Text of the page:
Maintaining your car or truck will make it more efficient.  It works the way it was designed to and that means it uses less fuel:  And you save money. To help organize our discussion, let’s think of things that rob us of fuel economy in two ways: increased friction and inefficient fuel combustion. Friction.  Anything that increases friction increases drag or load on the engine.  It must work harder to overcome the drag – and that takes more fuel.  The first thing that comes to mind is engine oil.  Low oil means there’s not enough to fully lubricate the engine so there’s more friction.  The wrong viscosity and grade of oil can also adversely affect fuel economy.  Dirty oil won’t lubricate as well as clean oil. The same principles apply to transmission fluid.  Getting your oil changed and transmission serviced on schedule will reduce friction and save money.  Consider upgrading to synthetic oils in your dif ... read more

Light into Darkness (Vehicle Lighting)

You need to be able to see at night and have other vehicles see you as well.  Spend a few minutes to check and make sure all your vehicle's outside lights are working.  It might help to have a friend assist you since there are a few bulbs to check that are much easier to do with two people. With the vehicle running (and the parking brake applied), walk around to make sure no bulbs are burned out.  That means headlights (both high- and low-beams), side lights, fog lights, taillights, and brake lights.  Also, test each turn signal and make sure they are blinking properly, both front and rear. Try the emergency flashers, too. Don't forget about the backup lights.  Have your friend put the vehicle in reverse and see if they are working and clean (don’t stand directly behind the vehicle, just in case).  You don't want to be blind when you're backing up at night, so all backup lamps should be lit. With rear view cameras now very common, b ... read more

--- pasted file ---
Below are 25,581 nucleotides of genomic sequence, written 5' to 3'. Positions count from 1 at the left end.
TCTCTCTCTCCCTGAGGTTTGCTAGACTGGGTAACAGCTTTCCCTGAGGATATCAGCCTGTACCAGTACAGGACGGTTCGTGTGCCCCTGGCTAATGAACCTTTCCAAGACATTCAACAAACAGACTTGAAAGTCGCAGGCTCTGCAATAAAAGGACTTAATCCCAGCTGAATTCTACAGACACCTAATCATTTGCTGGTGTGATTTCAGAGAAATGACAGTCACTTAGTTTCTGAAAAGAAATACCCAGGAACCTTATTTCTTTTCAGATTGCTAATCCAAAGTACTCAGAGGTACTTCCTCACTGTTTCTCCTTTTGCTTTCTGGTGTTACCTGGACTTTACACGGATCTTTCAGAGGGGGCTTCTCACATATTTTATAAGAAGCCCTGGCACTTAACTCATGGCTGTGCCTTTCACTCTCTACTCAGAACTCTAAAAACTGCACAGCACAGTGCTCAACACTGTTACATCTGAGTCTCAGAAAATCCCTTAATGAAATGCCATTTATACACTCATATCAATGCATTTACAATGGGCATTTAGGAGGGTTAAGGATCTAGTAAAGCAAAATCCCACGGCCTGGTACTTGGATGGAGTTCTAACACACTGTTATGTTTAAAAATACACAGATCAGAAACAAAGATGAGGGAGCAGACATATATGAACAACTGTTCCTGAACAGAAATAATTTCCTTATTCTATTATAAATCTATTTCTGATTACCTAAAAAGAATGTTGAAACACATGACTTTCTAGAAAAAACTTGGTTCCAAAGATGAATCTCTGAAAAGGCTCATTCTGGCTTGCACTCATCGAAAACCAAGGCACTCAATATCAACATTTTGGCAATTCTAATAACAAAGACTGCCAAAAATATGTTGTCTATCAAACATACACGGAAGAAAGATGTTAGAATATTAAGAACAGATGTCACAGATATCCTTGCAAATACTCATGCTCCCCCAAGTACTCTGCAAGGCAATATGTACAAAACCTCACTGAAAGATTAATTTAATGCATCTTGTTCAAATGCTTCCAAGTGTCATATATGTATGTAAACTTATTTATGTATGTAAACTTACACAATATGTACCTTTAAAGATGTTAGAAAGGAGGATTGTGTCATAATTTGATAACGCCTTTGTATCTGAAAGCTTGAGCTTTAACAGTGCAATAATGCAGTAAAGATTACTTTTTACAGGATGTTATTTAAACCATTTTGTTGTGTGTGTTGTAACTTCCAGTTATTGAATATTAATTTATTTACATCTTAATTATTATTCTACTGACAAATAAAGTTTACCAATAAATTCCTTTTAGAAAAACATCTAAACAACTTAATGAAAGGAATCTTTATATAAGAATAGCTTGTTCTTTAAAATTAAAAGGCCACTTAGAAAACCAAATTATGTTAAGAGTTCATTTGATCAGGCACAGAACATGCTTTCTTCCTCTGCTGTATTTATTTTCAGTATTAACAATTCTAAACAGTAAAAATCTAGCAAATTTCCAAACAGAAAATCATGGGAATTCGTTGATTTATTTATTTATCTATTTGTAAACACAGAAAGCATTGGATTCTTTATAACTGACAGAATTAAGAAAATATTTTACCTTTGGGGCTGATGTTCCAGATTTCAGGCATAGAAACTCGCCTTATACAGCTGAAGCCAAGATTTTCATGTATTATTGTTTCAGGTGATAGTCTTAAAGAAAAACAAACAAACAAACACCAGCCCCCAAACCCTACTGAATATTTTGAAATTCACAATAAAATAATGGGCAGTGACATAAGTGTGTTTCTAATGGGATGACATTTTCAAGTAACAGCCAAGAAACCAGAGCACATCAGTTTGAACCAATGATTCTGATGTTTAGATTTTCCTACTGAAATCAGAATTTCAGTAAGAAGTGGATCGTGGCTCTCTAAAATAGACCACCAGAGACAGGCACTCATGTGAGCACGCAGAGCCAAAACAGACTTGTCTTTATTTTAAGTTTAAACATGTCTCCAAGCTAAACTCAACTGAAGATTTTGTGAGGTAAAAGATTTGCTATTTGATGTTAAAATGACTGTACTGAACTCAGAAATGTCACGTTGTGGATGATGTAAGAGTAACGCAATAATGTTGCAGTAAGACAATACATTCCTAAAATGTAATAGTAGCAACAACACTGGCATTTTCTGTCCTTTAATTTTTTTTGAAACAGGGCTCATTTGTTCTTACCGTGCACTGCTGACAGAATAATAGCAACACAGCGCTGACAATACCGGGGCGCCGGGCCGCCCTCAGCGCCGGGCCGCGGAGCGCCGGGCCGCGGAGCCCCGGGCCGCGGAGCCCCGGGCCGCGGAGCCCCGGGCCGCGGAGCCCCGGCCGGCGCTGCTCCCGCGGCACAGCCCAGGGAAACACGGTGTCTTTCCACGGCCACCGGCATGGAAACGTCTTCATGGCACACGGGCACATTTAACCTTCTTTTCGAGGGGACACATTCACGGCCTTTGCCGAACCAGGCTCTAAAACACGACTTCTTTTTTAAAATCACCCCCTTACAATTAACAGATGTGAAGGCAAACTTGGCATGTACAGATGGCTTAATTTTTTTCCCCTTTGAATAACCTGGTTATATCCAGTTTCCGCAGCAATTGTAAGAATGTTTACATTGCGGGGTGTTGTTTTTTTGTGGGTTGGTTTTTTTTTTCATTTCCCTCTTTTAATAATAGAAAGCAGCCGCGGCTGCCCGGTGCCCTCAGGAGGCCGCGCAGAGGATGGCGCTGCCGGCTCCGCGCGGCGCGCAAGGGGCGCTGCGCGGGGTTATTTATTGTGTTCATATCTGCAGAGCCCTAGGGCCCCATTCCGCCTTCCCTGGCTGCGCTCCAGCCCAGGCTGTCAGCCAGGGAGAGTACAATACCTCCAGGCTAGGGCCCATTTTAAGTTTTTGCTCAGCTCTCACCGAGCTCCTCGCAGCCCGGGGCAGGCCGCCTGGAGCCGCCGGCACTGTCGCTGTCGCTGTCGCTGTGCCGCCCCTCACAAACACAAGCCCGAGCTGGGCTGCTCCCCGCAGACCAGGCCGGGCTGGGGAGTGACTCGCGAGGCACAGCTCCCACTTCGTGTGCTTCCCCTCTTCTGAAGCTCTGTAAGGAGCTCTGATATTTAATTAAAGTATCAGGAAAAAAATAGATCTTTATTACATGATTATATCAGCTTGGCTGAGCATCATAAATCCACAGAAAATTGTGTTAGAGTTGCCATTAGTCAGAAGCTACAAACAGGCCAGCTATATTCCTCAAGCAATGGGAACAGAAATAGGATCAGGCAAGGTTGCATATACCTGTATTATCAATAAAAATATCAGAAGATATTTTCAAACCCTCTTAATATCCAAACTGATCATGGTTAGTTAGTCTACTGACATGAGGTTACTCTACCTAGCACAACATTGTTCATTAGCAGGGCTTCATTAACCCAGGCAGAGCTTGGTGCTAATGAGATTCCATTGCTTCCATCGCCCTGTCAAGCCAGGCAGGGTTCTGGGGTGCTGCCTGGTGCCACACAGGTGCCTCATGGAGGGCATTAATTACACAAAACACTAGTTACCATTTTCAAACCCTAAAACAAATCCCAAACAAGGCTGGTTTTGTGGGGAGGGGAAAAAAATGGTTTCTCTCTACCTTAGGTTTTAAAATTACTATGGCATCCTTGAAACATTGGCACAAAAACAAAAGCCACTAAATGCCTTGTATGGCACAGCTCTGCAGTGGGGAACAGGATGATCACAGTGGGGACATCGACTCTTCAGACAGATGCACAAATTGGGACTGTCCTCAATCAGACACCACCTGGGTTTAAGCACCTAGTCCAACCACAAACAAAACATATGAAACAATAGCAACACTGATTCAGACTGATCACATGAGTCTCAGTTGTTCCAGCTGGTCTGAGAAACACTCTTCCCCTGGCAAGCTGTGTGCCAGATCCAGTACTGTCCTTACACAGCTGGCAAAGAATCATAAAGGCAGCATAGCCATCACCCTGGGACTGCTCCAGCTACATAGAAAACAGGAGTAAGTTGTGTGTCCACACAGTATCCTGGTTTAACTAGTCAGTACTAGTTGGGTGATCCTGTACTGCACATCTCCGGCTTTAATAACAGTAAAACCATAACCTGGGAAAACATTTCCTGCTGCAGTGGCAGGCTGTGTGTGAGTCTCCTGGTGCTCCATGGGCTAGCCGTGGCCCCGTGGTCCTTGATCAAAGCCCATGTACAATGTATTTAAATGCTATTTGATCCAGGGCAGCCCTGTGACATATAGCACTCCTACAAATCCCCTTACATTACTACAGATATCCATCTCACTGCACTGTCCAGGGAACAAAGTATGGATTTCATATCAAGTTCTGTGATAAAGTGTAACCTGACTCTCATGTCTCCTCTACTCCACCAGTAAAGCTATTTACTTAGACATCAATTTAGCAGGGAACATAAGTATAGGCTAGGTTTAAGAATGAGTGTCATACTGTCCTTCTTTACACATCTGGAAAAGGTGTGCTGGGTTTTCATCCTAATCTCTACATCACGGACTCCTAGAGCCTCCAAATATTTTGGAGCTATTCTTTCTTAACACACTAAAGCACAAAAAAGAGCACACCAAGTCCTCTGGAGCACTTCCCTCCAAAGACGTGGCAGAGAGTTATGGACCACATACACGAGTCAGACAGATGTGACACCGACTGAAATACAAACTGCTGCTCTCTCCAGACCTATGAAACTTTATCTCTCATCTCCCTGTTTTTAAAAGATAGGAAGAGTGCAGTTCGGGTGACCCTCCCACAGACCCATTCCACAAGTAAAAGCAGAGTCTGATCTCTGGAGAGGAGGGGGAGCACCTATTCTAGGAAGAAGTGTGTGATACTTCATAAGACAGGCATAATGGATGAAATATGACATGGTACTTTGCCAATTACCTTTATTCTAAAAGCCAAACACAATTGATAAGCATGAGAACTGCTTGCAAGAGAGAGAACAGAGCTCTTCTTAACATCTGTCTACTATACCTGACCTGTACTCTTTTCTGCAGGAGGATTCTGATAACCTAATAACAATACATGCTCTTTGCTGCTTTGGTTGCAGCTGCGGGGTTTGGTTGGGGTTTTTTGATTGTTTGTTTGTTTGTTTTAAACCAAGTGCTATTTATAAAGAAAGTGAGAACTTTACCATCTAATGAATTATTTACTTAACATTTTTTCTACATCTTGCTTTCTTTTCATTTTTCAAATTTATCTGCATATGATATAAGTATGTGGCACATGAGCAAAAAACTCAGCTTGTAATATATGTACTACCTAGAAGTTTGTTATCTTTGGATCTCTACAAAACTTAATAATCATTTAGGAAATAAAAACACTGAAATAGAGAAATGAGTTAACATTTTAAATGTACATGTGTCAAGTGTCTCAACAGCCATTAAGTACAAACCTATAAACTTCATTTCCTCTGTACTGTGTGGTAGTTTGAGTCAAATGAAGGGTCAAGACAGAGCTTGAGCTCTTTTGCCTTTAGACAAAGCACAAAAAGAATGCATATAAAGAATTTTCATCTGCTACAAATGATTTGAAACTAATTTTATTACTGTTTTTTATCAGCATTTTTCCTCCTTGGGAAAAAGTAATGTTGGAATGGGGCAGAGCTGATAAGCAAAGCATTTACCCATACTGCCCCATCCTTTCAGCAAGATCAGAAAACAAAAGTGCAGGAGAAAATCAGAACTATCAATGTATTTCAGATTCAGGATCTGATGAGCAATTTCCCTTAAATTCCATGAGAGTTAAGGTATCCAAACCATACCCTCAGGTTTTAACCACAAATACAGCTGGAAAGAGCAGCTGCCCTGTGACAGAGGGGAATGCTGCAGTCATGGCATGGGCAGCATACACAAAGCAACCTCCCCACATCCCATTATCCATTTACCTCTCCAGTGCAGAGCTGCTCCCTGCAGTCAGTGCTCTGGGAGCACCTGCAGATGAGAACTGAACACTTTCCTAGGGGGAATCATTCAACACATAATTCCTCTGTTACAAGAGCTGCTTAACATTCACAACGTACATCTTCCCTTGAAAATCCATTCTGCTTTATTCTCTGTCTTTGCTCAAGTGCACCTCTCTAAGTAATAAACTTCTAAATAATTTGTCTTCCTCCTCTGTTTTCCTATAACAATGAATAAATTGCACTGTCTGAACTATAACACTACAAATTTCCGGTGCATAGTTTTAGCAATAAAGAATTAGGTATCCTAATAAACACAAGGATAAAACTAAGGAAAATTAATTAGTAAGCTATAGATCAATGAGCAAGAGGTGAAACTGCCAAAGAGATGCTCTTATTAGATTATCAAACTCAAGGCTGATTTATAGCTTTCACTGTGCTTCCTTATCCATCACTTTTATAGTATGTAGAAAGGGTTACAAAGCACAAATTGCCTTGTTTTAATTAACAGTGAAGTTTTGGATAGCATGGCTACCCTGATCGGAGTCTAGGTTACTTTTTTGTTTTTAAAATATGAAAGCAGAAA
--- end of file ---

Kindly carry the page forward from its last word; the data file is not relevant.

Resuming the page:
Alignment

It's no surprise that your vehicle will drive better in the Wanchese area if all the wheels are pointed in the same direction. That's called wheel alignment. If your wheels are out of alignment you may notice that your vehicle pulls to one side or the other. Something that you won't notice right away, but you will if you keep driving around when you're out of alignment, is that your tires are wearing unevenly and fairly quickly. That's because when the vehicle is pulling to one side, you have to steer it back straight. The outside of the tire just wears out faster because you're constantly turning, which can be very exhausting on a long road trip – fighting to keep the vehicle going straight down the road. Some of the things that commonly throw a wheel out of alignment are slamming into a pothole, smacking a curb or something like a rock. And it doesn't have to be a big shock, it ... read more

What's Shakin' with my Brakin'? ~ Brake Rotor Service

If you feel your vehicle vibrating when you’re braking, or if you don't stop in as short a distance as you used to, it may be time to have your brakes checked. All newer vehicles have disc brakes in the front, and more manufacturers are using disc brakes all around (instead of an older technology called drum brakes), so there's a pretty good chance at some point you'll find yourself facing a disc brake repair when yours begin to wear out. Before we go any farther, here's how disc brakes work.  If you've ever had a bicycle with hand brakes, you know there is a caliper that pushes pads on each side of your bicycle wheel when you squeeze the brake handle.  Disc brakes are similar, but there's a metal disc (called a brake rotor) there instead of the bike wheel's rim. In disc brakes, the vibration you feel when you are stopping is often because the surface of the rotor is not flat, or the rotors have an uneven thickness. Sometimes, the rotors ca ... read more

Categories:

Brakes & Rotors

Tags:

brakes , rotors